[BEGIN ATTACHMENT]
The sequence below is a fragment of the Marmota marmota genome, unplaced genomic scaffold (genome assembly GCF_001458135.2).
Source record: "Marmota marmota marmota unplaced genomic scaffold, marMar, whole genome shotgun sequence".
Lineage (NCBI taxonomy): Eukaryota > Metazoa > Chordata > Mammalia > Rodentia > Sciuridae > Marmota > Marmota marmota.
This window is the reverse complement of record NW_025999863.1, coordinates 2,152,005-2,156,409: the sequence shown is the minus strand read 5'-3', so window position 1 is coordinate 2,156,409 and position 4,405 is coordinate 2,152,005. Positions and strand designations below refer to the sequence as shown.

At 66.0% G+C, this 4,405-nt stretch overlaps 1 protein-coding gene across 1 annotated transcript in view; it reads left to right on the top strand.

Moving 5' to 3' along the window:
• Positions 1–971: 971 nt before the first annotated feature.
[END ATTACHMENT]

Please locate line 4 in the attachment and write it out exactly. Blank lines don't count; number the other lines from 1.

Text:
This window is the reverse complement of record NW_025999863.1, coordinates 2,152,005-2,156,409: the sequence shown is the minus strand read 5'-3', so window position 1 is coordinate 2,156,409 and position 4,405 is coordinate 2,152,005. Positions and strand designations below refer to the sequence as shown.